Isn't it time MS realised that many organisations run authenticating proxies and that products need to provide better support for this scenario? (Ever tried running the Twitter PowerView demo?)

Oh well, I'm a happy camper now, I have a working SP2013 environment, with Apps! (Still working on some other errors though....)

Tuesday, April 09, 2013

SharePoint and SSRS (integrated mode) gotch-a

Hey People,

hit a doozie recently.  Set up SharePoint 2007 with SSRS 2008R2 (using the SSRS 2008 add-in) in Integrated mode, on the same server (accessing SQL 2008R2 DB and SSAS 2008R2 on another server).

Got all the Kerberos sorted (a mission as usual) and then found that somewhere between SharePoint and SSRS the users credentials were being cached, so that every user appears in SSRS as the first user to login (until the session timesout).

Turns out, there's a little flag in the rsreportserver.config file:


By default it's set to true and the documentation says to set it to false when you've got a proxy sitting between your user and the SSRS server. Actually, it gets worse than that. the rsreportserver.config file has EnableAuthPersistence with an E, however the documentation refers to EnableAuthPersistance with an A. (I've logged a community addition to the page to get this rectified)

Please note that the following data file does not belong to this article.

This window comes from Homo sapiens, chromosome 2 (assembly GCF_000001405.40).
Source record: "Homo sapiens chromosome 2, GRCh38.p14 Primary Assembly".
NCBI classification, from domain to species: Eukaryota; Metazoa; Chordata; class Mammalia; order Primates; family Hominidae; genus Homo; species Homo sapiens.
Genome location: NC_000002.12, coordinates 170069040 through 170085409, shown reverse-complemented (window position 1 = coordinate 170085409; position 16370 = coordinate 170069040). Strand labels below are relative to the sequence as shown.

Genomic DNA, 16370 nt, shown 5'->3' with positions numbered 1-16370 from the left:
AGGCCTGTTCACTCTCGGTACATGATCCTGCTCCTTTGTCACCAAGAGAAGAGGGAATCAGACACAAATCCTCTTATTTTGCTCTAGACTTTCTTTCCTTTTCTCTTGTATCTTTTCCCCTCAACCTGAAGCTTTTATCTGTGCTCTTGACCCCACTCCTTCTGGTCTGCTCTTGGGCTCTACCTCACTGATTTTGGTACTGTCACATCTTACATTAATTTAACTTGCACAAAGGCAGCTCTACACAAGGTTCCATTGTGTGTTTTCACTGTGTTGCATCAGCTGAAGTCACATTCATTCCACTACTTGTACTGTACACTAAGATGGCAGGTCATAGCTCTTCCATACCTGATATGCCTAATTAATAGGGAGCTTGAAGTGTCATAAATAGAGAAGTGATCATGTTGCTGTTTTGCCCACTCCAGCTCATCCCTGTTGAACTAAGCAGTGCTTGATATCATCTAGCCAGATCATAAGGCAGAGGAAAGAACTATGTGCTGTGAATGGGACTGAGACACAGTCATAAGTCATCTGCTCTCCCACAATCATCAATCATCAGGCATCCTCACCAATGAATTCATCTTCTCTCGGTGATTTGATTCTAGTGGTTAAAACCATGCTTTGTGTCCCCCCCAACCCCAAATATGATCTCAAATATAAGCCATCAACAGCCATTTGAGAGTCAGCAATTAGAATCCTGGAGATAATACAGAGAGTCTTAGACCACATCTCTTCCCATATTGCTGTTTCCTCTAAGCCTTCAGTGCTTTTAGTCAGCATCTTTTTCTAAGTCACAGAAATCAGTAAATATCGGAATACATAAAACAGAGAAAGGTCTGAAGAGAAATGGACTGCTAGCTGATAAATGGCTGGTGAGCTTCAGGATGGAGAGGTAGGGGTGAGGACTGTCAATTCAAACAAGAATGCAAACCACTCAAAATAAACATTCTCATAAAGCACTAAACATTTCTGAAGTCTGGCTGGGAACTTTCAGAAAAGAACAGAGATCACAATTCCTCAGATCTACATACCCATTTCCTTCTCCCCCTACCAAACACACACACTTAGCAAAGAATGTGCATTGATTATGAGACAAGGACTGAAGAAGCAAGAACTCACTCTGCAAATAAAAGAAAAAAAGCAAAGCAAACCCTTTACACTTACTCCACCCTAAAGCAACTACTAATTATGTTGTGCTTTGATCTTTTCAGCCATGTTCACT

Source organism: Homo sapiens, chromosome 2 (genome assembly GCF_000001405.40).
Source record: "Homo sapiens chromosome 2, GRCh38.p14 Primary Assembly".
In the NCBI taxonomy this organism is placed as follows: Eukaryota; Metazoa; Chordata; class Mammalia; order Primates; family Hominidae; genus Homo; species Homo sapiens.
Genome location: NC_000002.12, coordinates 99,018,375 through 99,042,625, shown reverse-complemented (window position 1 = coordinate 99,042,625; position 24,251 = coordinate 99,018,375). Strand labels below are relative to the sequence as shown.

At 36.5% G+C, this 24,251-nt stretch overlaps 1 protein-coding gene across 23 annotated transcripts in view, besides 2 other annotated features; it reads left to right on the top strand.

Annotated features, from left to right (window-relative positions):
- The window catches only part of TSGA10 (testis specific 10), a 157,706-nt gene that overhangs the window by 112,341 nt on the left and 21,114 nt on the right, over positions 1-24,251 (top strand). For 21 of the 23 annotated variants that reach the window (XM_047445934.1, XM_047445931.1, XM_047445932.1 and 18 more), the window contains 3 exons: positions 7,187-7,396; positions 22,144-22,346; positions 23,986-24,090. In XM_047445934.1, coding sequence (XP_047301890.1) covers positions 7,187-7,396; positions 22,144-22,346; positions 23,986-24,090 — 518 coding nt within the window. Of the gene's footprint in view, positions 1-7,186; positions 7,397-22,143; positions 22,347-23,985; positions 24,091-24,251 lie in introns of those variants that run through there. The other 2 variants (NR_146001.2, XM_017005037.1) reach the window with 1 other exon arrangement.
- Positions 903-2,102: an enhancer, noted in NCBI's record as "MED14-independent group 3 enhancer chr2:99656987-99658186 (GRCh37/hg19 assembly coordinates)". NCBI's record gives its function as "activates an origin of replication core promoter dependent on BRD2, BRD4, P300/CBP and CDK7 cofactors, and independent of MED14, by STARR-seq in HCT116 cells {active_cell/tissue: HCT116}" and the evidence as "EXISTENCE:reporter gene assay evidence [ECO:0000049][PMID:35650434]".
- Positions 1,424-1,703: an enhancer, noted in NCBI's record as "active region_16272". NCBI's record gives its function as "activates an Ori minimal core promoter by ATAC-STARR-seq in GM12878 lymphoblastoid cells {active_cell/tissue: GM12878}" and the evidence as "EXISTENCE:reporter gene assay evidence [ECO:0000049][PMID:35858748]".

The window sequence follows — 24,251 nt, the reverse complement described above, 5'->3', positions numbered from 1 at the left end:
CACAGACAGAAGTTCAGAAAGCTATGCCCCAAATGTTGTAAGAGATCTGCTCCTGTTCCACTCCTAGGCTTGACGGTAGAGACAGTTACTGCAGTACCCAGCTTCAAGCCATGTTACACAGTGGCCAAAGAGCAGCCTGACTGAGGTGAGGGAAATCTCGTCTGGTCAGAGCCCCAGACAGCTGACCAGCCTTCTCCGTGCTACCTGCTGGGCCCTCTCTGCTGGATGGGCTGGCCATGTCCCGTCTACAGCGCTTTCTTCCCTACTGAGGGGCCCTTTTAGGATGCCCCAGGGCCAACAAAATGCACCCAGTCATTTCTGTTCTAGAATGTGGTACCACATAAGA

So, while SharePoint technically isn't a proxy and the Kerberos should be taking care of the user context, turns out, you need to set EnableAuthPersistence to false and have every connect to the SSRS server authenticated, as SharePoint re-uses it's connections to SSRS and doesn't seem to force new credentials.  The down side: every request is now done twice, once anonymously and then again with the correct user credentials.

Thanks to Ning at Microsoft Premier Support for figuring this out for me and I look forward to hearing if this is a bug in SP, SSRS or Kerberos or "by design" :)

Oh, better check my SP2010 instances to see if they suffer the same issue.


Update: Ning wasn't really able to expand on the "why", other than to say: